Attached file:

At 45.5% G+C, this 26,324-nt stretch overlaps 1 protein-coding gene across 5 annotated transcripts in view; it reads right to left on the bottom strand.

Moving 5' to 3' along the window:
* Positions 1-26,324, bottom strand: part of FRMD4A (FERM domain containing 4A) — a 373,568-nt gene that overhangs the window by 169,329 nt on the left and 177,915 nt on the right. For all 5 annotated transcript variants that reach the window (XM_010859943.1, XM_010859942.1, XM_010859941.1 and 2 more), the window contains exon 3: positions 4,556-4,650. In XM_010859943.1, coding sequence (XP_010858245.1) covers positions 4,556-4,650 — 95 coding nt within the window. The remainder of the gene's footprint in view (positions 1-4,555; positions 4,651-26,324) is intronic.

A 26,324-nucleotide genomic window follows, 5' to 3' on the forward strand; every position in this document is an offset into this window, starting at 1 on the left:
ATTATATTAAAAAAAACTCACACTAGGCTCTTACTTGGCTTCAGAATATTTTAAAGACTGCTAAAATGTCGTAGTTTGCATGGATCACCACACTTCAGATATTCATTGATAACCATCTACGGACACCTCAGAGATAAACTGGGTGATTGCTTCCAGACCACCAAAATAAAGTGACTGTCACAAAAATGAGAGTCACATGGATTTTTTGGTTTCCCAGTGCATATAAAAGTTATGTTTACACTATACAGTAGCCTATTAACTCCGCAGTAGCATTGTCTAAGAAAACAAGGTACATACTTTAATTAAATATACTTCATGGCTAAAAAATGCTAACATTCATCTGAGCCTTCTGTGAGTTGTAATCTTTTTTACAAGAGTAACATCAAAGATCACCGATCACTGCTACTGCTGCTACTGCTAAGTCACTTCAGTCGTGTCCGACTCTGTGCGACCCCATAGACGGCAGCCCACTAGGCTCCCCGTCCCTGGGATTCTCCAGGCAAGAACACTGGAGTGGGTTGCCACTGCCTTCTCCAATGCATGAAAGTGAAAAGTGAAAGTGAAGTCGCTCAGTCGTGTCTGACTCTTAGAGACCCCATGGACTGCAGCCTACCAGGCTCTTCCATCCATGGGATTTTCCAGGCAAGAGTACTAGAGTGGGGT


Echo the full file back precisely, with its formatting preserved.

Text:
At 45.5% G+C, this 26,324-nt stretch overlaps 1 protein-coding gene across 5 annotated transcripts in view; it reads right to left on the bottom strand.

Moving 5' to 3' along the window:
* Positions 1-26,324, bottom strand: part of FRMD4A (FERM domain containing 4A) — a 373,568-nt gene that overhangs the window by 169,329 nt on the left and 177,915 nt on the right. For all 5 annotated transcript variants that reach the window (XM_010859943.1, XM_010859942.1, XM_010859941.1 and 2 more), the window contains exon 3: positions 4,556-4,650. In XM_010859943.1, coding sequence (XP_010858245.1) covers positions 4,556-4,650 — 95 coding nt within the window. The remainder of the gene's footprint in view (positions 1-4,555; positions 4,651-26,324) is intronic.

A 26,324-nucleotide genomic window follows, 5' to 3' on the forward strand; every position in this document is an offset into this window, starting at 1 on the left:
ATTATATTAAAAAAAACTCACACTAGGCTCTTACTTGGCTTCAGAATATTTTAAAGACTGCTAAAATGTCGTAGTTTGCATGGATCACCACACTTCAGATATTCATTGATAACCATCTACGGACACCTCAGAGATAAACTGGGTGATTGCTTCCAGACCACCAAAATAAAGTGACTGTCACAAAAATGAGAGTCACATGGATTTTTTGGTTTCCCAGTGCATATAAAAGTTATGTTTACACTATACAGTAGCCTATTAACTCCGCAGTAGCATTGTCTAAGAAAACAAGGTACATACTTTAATTAAATATACTTCATGGCTAAAAAATGCTAACATTCATCTGAGCCTTCTGTGAGTTGTAATCTTTTTTACAAGAGTAACATCAAAGATCACCGATCACTGCTACTGCTGCTACTGCTAAGTCACTTCAGTCGTGTCCGACTCTGTGCGACCCCATAGACGGCAGCCCACTAGGCTCCCCGTCCCTGGGATTCTCCAGGCAAGAACACTGGAGTGGGTTGCCACTGCCTTCTCCAATGCATGAAAGTGAAAAGTGAAAGTGAAGTCGCTCAGTCGTGTCTGACTCTTAGAGACCCCATGGACTGCAGCCTACCAGGCTCTTCCATCCATGGGATTTTCCAGGCAAGAGTACTAGAGTGGGGT